In 2013, typhoon Haiyan, described as the most powerful typhoon so far, has ravaged the Philippines. With more than 6,000 deaths and 1,000 missing (NDRRMC data), required urgent humanitarian assistance to provide the needs of vulnerable populations affected by the typhoon.
Typhoon Haiyan caused extensive damage to livelihoods, leaving local economies vulnerable and many people jobless. An estimated 5.9 million people across the Philippines lost their sources of income and livelihoods. The economic impact on Eastern Samar, one of the Philippines’ poorest provinces which is heavily reliant on the agricultural sector, particularly the coconut industry (coconut tree require from four to seven years to restart), was devastating. Many farmers lost their only source of income and huge livelihood losses were recorded. Alliance2015 member NGOs Helvetas Swiss Intercooperation, People in Need (PIN), and ACTED support 12,000 farmers and vulnerable households in 12 municipalities of typhoon-affected Eastern Samar province to restart livelihoods.
A consortium of three Alliance2015 member INGOs Helvetas Swiss Intercooperation, People In Need, and ACTED implement a five-year project in 12 municipalities of Eastern Samar province. Swiss Solidarity and Agence Française de Développement (AFD) support this market development project which helps 12,000 farmers and vulnerable households.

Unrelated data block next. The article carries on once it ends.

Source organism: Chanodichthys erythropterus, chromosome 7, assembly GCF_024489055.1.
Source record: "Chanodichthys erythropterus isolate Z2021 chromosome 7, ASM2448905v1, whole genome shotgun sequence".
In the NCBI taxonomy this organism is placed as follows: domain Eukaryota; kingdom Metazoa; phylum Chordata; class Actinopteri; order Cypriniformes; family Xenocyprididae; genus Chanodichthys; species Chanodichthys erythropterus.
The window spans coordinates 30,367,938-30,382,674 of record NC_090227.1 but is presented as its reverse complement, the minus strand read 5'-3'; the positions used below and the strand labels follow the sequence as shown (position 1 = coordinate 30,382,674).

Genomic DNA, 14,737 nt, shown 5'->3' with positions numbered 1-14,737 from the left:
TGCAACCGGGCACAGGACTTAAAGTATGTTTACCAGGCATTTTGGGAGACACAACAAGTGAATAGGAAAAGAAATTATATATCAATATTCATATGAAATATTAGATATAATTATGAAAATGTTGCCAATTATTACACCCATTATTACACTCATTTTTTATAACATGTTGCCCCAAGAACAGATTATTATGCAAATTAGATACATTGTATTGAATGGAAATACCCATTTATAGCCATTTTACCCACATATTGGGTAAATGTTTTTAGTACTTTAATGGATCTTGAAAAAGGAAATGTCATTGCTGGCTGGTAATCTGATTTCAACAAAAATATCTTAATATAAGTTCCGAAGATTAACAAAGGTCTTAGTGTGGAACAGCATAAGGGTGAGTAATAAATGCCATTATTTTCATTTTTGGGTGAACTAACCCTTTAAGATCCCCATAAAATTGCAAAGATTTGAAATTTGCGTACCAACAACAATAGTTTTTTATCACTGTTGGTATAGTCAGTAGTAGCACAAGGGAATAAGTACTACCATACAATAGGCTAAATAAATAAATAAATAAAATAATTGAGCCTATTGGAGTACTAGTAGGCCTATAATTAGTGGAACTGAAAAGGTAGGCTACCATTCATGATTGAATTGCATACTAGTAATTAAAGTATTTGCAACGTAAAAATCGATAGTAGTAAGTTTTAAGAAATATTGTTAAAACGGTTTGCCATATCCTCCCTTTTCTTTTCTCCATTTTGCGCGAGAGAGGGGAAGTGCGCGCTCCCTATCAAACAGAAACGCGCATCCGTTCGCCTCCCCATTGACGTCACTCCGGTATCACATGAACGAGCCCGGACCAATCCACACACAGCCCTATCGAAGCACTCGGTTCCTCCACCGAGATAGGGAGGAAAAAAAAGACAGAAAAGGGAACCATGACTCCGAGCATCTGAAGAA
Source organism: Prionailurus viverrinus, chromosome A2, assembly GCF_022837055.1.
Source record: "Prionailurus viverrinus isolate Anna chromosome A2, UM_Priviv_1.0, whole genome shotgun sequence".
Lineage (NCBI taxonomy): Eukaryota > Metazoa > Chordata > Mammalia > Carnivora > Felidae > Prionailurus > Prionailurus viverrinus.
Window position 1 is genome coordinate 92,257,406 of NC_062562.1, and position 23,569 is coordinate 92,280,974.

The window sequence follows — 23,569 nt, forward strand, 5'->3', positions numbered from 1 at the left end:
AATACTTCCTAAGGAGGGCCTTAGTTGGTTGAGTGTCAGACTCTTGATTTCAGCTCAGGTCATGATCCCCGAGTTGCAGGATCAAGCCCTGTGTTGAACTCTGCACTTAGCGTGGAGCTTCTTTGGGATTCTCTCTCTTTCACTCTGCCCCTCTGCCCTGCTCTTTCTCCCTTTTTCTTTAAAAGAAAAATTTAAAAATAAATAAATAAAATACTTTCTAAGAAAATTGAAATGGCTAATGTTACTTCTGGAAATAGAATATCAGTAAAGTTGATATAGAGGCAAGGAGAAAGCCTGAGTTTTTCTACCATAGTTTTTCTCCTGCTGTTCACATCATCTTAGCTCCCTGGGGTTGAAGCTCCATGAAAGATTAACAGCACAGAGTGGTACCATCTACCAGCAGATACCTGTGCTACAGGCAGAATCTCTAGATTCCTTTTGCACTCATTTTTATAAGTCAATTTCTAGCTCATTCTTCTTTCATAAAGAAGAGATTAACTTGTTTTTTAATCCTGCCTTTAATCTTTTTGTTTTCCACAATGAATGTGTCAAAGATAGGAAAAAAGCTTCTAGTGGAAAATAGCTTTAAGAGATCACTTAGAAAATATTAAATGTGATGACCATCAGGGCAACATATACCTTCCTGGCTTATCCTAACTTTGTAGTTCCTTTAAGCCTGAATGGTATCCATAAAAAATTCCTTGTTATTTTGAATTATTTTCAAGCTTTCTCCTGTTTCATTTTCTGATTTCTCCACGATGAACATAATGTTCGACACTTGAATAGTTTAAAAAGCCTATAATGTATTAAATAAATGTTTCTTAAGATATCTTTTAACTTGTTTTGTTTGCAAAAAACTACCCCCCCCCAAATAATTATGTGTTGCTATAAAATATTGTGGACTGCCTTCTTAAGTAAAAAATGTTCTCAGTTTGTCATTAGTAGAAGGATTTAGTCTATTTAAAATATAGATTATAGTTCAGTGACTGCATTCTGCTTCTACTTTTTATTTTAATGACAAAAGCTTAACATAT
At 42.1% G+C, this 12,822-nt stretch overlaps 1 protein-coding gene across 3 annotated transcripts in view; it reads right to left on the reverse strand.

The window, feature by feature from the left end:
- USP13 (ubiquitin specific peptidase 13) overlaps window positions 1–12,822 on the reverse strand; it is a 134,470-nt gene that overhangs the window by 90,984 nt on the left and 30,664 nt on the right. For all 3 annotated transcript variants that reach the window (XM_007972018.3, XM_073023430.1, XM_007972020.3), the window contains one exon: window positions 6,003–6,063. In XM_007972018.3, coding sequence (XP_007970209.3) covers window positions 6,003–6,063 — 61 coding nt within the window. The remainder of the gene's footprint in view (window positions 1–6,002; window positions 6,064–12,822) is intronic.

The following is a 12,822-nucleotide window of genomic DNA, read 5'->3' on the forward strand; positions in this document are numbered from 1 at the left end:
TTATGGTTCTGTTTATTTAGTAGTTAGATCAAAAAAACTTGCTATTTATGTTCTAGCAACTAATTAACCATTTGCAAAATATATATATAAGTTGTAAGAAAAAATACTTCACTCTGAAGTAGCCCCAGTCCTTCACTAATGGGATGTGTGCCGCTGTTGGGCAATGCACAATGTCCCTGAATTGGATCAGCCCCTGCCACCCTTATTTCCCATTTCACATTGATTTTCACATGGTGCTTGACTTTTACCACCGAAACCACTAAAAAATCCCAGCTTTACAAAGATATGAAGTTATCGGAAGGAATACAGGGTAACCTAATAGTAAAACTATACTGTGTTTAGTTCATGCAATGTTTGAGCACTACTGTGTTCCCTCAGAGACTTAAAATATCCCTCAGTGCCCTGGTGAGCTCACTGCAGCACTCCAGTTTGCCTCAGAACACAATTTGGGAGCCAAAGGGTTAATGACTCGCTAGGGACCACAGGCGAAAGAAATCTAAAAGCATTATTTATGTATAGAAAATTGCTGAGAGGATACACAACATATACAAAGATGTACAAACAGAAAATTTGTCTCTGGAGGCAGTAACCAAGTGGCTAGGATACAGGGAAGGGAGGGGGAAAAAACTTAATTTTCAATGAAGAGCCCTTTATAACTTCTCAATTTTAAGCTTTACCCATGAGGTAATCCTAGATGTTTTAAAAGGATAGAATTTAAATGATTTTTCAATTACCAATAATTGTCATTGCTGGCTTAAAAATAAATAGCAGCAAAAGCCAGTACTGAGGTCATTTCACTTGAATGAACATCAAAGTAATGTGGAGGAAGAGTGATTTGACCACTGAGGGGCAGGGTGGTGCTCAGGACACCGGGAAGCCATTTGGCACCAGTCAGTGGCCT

The main objective of the project is to increase the income of poor men and women by addressing the underlying constraints that prevent poor farmers to benefit from market systems. Empowering farmers to restore and improve their livelihoods through increased production, productivity and marketability of agricultural products will improve farmers’ access to livelihoods as well as increasing their resilience to future shocks and vulnerabilities. This project relies on a market-based approach designed to strengthen farmers’ linkages to markets. This approach called Making Markets Work for the Poor (M4P) supports sustainable income generation.
Local Service Providers (experienced and enthusiastic farmers/producers/sellers from local communities) supported by the Project act as the bridge between the private sector and farmers. Local Service Providers support farmers to increase their knowledge and capacity in improved agricultural techniques and business skills as well as facilitating access to quality inputs and services so that farmers have the capacity to re-start and improve their agricultural livelihoods. Improved and more inclusive market systems contribute to farmers being more competitive and having higher and more sustainable incomes.
A video was shot in the Philippines to illustrate this livelihoods initiative:
— the field